Even voluntarily attending Sober Faction meetings on top of mandated requirements could help boost someone’s drug court resume. Lucas said that peer support meetings look good on a participant’s record and that drug courts factor them in as extra credit—a sign that the participant is taking their case plan seriously.

    For drug court participants whom AA doesn’t fit, Sober Faction stands to increase their odds of ultimately meeting the court’s requirements—and decrease the odds of a huge range of harms with which drug courts are associated, from incarceration to overdose.

    Mostly people just don’t know Sober Faction is an option.

    Sober Faction is currently signing off on mandated attendance documents for a half-dozen drug court participants, and has served as an AA alternative for around 10 altogether. Dee and Eldritch foresee no issues with scaling up if demand increased; mostly people just don’t know Sober Faction is an option.

    “As long as folks attend the meetings, there’s no cap,” Dee said with a smile. “I could sign off on them all day.”

    Not every judge or other drug court authority may be as amenable to Sober Faction as Hahn’s. But they have no legitimate argument against it, and Dee and Eldritch are prepared to support members who face any ideological resistance.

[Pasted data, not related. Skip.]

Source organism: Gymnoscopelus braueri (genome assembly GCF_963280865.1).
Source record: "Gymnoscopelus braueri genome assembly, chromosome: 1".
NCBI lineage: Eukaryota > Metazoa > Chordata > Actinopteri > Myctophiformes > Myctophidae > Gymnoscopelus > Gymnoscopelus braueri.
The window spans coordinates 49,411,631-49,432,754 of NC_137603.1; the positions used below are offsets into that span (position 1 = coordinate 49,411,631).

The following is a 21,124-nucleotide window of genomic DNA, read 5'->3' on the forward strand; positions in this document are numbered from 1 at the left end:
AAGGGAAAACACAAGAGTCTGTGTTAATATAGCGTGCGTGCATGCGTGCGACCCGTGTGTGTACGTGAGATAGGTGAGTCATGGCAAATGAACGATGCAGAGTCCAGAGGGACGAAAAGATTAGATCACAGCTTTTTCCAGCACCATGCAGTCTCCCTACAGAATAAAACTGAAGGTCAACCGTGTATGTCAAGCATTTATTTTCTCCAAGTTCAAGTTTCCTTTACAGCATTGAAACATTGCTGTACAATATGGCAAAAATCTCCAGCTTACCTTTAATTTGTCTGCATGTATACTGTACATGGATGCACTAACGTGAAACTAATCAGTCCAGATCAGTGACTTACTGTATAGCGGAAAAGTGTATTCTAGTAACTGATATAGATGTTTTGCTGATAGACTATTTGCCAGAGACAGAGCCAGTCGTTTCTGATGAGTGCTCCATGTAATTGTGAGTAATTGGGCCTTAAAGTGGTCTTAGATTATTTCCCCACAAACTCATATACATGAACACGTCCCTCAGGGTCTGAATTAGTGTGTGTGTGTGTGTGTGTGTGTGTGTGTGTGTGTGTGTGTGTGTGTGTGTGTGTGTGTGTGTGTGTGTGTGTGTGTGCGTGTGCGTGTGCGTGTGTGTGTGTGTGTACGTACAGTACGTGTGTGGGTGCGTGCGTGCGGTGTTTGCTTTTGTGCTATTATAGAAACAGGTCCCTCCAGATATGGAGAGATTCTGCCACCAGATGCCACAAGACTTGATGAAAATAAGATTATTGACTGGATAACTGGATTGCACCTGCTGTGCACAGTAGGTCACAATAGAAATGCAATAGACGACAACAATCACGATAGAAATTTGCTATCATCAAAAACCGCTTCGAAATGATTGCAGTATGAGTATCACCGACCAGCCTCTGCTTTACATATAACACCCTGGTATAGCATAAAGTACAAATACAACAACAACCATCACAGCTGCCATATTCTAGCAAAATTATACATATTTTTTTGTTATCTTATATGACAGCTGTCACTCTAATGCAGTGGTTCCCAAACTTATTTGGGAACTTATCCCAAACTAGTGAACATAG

“If they have any issue—a judge or someone doesn’t allow it or doesn’t back them up—they could come to us and we can advocate on their behalf,” Dee said. “Which we have successfully done.”

    Scaling up Sober Faction’s advocacy for people who are court-ordered into groups like AA and prefer something evidence-based would be a natural fit with TST’s broader activism—and drug courts precisely the kind of irrational, inequitable power that its Satanic mission opposes.

    “Let us stand firm against any and all arbitrary authority that threatens the personal sovereignty of One or All,” reads the TST Invocation. “That which can be destroyed by truth should never be spared its demise. It is Done. Hail Satan.”

     


     

    Top photograph of Satanic altar with Sober Faction chips, inset photograph of Seven Rituals text and inset photograph of Sober Faction 1-year chip courtesy of Reverend Jon Eldritch. Infographic by Pope Wonka via The Satanic Temple

    • Kastalia is Filter‘s deputy editor. She’s previously worked for outlets including Newsweek and VICE, and is also a peer worker at a syringe program in Brooklyn where she field-tests low-income New Yorkers for hepatitis C and navigates their treatment. She uses meth.